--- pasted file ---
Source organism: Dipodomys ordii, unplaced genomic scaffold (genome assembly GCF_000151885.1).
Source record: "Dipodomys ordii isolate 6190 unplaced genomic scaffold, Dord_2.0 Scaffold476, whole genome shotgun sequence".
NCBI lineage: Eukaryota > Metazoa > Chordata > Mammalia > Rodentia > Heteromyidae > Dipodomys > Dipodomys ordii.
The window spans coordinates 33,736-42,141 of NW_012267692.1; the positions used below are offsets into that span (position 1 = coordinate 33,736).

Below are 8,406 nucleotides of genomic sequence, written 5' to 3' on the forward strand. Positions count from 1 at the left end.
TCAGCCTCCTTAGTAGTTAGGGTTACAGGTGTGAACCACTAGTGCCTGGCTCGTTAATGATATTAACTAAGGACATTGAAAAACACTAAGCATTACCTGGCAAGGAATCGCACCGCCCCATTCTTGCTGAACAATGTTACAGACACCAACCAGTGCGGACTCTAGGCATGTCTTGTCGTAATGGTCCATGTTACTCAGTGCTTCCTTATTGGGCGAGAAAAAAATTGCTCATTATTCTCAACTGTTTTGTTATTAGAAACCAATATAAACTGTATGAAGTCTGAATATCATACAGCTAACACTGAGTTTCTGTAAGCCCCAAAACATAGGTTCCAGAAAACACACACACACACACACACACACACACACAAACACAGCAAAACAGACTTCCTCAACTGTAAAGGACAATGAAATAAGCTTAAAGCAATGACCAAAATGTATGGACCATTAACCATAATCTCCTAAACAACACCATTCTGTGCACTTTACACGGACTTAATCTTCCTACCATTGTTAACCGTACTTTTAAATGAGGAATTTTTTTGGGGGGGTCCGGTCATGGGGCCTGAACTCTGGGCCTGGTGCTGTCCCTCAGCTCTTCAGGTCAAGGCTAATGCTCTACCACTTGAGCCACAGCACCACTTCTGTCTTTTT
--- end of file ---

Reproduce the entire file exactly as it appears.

Source organism: Dipodomys ordii, unplaced genomic scaffold (genome assembly GCF_000151885.1).
Source record: "Dipodomys ordii isolate 6190 unplaced genomic scaffold, Dord_2.0 Scaffold476, whole genome shotgun sequence".
NCBI lineage: Eukaryota > Metazoa > Chordata > Mammalia > Rodentia > Heteromyidae > Dipodomys > Dipodomys ordii.
The window spans coordinates 33,736-42,141 of NW_012267692.1; the positions used below are offsets into that span (position 1 = coordinate 33,736).

Below are 8,406 nucleotides of genomic sequence, written 5' to 3' on the forward strand. Positions count from 1 at the left end.
TCAGCCTCCTTAGTAGTTAGGGTTACAGGTGTGAACCACTAGTGCCTGGCTCGTTAATGATATTAACTAAGGACATTGAAAAACACTAAGCATTACCTGGCAAGGAATCGCACCGCCCCATTCTTGCTGAACAATGTTACAGACACCAACCAGTGCGGACTCTAGGCATGTCTTGTCGTAATGGTCCATGTTACTCAGTGCTTCCTTATTGGGCGAGAAAAAAATTGCTCATTATTCTCAACTGTTTTGTTATTAGAAACCAATATAAACTGTATGAAGTCTGAATATCATACAGCTAACACTGAGTTTCTGTAAGCCCCAAAACATAGGTTCCAGAAAACACACACACACACACACACACACACACACAAACACAGCAAAACAGACTTCCTCAACTGTAAAGGACAATGAAATAAGCTTAAAGCAATGACCAAAATGTATGGACCATTAACCATAATCTCCTAAACAACACCATTCTGTGCACTTTACACGGACTTAATCTTCCTACCATTGTTAACCGTACTTTTAAATGAGGAATTTTTTTGGGGGGGTCCGGTCATGGGGCCTGAACTCTGGGCCTGGTGCTGTCCCTCAGCTCTTCAGGTCAAGGCTAATGCTCTACCACTTGAGCCACAGCACCACTTCTGTCTTTTT